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When the mighty ones fall

The news about politicians, sports figures and other high-profile folks and their infidelities has become all too common.
It’s easy enough to condemn these public figures as cads and hypocrites and really turn up the heat on them with harsh judgment, especially if it’s a politician. The libs love to see a conservative fall, and the conservatives love to see the libs fall.
I don’t like to see anybody fall.
I actually felt sorry for Hillary and daughter Chelsea when Bill Clinton’s had has Monicagate. I couldn’t help but think of the family’s pain and public humiliation.
I actually feel sorry for the Republican governor of South Carolina’s family because of the enormous pain and public humiliation they are suffering still.
These things get into some really sticky areas–a famous coach gets a pass from fans because the coach is a winner in some cases. And when it’s a politician, the supporters on his or her side of the aisle will do all sorts of moral gymnastics to excuse the sinner’s adultery.
In addition, the late-night comedians and everybody pile on night after night.
We tend to become way too unforgiving and unmerciful–or way too merciful and forgiving in these matters, depending on whether it’s our Democrat or our Republican, our coach or our rival’s coach.
But it’s hard enough on spouses and children when these things come to light in the most obscure of families. For a spouse and children to have to endure the enormous public exposure and fallout would be almost unbearable, I would think.
That’s not to say that the adulterers–especially those who profess their religious faith at every turn from their public-office pulpits while carrying on affairs–should not be held up to the light of day and held to account. What I do want to say is that they and their families should be held in prayer and not bashed without mercy for political or any other ill-begotten reasons–not by Christians. We’re all broken, sin-sick people living in a broken world full of worldy temptations.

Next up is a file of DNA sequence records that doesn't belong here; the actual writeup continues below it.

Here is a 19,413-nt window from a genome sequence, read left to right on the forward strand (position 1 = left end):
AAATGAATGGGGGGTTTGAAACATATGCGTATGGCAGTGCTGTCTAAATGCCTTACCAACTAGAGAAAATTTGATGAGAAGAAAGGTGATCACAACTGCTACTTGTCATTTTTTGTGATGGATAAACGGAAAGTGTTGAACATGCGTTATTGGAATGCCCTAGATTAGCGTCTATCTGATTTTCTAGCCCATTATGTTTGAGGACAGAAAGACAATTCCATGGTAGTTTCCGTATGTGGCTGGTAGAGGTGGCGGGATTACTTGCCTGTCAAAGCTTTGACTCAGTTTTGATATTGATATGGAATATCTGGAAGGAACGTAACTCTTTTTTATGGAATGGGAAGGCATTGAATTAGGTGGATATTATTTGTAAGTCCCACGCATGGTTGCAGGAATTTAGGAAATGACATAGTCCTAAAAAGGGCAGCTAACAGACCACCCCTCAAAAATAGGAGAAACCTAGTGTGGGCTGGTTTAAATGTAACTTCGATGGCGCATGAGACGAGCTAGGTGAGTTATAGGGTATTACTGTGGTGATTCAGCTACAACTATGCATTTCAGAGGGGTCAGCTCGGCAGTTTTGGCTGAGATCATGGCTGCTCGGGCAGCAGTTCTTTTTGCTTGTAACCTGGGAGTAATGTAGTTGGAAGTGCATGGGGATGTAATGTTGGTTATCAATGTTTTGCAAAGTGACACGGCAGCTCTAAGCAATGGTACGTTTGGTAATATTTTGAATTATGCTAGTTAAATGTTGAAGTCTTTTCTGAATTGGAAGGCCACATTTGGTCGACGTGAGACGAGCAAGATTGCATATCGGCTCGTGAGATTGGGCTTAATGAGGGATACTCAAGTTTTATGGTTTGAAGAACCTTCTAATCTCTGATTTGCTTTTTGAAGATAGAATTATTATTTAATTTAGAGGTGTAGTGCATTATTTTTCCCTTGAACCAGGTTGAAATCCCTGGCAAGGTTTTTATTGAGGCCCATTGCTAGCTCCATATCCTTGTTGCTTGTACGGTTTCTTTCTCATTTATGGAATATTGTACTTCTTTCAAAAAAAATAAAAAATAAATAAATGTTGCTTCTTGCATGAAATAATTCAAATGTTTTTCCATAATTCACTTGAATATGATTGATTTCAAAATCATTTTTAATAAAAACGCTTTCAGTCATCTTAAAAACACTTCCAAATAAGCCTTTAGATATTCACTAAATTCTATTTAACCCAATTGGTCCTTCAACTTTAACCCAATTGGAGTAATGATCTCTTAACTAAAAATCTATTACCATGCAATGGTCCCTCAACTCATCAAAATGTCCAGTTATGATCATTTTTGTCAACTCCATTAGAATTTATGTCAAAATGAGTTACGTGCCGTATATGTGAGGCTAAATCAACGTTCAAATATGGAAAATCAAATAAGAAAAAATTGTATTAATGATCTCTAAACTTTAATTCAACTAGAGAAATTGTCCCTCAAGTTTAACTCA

Anyway, here’s an interesting take on such “cheap shots” from Father Stephen Freeman, an Orthodox priest in Tennessee who blogs at a site called “Glory to God in all things”:

The news story is so common that the name can be left blank. ” N. confessed today that he has been unfaithful to his wife and children and let down his fans. ‘I want to say I’m sorry for what I’ve done and ask God’s forgiveness.’”
I do not believe that our nation is suffering a rash of infidelities. We are suffering a rash of cheap shots – easily made because the targets are too big to miss.

A Basketball Coach, a Senator, a Congressman, a News Anchor – these, and similar folk, are all people that our entertainment culture has “writ large.” The few minutes of fame afforded certain figures usually brings additional wealth and influence. Many of those around them are eager to use the cache of their presence for their own ends – sometimes the ends even seem good. Thus the commonplace headliner at a local evangelical church – the popular coach or the football star. It carries a not so hidden message: ‘Jesus is a winner.’